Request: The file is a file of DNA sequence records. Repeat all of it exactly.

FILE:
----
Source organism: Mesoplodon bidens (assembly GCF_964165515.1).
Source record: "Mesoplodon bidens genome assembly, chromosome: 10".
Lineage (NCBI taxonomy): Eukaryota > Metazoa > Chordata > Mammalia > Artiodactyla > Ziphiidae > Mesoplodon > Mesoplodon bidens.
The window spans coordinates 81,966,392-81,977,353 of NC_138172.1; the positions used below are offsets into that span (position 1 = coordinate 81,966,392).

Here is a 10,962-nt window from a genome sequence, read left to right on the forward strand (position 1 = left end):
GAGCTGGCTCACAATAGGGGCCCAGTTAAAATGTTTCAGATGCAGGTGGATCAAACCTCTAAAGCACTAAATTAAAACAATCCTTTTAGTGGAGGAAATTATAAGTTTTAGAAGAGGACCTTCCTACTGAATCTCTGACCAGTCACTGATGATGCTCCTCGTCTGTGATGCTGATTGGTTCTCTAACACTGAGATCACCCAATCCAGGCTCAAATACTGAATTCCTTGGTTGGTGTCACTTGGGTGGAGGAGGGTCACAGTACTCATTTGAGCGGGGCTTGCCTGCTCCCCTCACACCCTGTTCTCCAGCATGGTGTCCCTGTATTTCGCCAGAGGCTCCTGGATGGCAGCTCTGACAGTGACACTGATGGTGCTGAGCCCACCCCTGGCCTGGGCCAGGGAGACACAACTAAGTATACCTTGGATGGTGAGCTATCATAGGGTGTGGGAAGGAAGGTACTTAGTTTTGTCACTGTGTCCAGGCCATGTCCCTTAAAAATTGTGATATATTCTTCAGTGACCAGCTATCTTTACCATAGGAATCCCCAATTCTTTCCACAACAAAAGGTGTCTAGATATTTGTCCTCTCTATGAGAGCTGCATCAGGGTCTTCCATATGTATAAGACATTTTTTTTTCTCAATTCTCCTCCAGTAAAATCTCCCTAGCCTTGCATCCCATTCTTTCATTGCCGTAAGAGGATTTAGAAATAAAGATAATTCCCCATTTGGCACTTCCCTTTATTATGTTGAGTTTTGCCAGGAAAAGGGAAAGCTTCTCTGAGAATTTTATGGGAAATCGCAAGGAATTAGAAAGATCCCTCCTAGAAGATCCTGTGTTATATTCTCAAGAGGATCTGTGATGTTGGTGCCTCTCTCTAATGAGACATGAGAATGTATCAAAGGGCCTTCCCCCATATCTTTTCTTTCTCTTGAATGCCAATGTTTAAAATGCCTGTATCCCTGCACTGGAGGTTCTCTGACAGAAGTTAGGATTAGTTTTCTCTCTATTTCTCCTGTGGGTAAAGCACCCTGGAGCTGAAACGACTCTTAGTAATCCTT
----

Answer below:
Source organism: Mesoplodon bidens (assembly GCF_964165515.1).
Source record: "Mesoplodon bidens genome assembly, chromosome: 10".
Lineage (NCBI taxonomy): Eukaryota > Metazoa > Chordata > Mammalia > Artiodactyla > Ziphiidae > Mesoplodon > Mesoplodon bidens.
The window spans coordinates 81,966,392-81,977,353 of NC_138172.1; the positions used below are offsets into that span (position 1 = coordinate 81,966,392).

Here is a 10,962-nt window from a genome sequence, read left to right on the forward strand (position 1 = left end):
GAGCTGGCTCACAATAGGGGCCCAGTTAAAATGTTTCAGATGCAGGTGGATCAAACCTCTAAAGCACTAAATTAAAACAATCCTTTTAGTGGAGGAAATTATAAGTTTTAGAAGAGGACCTTCCTACTGAATCTCTGACCAGTCACTGATGATGCTCCTCGTCTGTGATGCTGATTGGTTCTCTAACACTGAGATCACCCAATCCAGGCTCAAATACTGAATTCCTTGGTTGGTGTCACTTGGGTGGAGGAGGGTCACAGTACTCATTTGAGCGGGGCTTGCCTGCTCCCCTCACACCCTGTTCTCCAGCATGGTGTCCCTGTATTTCGCCAGAGGCTCCTGGATGGCAGCTCTGACAGTGACACTGATGGTGCTGAGCCCACCCCTGGCCTGGGCCAGGGAGACACAACTAAGTATACCTTGGATGGTGAGCTATCATAGGGTGTGGGAAGGAAGGTACTTAGTTTTGTCACTGTGTCCAGGCCATGTCCCTTAAAAATTGTGATATATTCTTCAGTGACCAGCTATCTTTACCATAGGAATCCCCAATTCTTTCCACAACAAAAGGTGTCTAGATATTTGTCCTCTCTATGAGAGCTGCATCAGGGTCTTCCATATGTATAAGACATTTTTTTTTCTCAATTCTCCTCCAGTAAAATCTCCCTAGCCTTGCATCCCATTCTTTCATTGCCGTAAGAGGATTTAGAAATAAAGATAATTCCCCATTTGGCACTTCCCTTTATTATGTTGAGTTTTGCCAGGAAAAGGGAAAGCTTCTCTGAGAATTTTATGGGAAATCGCAAGGAATTAGAAAGATCCCTCCTAGAAGATCCTGTGTTATATTCTCAAGAGGATCTGTGATGTTGGTGCCTCTCTCTAATGAGACATGAGAATGTATCAAAGGGCCTTCCCCCATATCTTTTCTTTCTCTTGAATGCCAATGTTTAAAATGCCTGTATCCCTGCACTGGAGGTTCTCTGACAGAAGTTAGGATTAGTTTTCTCTCTATTTCTCCTGTGGGTAAAGCACCCTGGAGCTGAAACGACTCTTAGTAATCCTT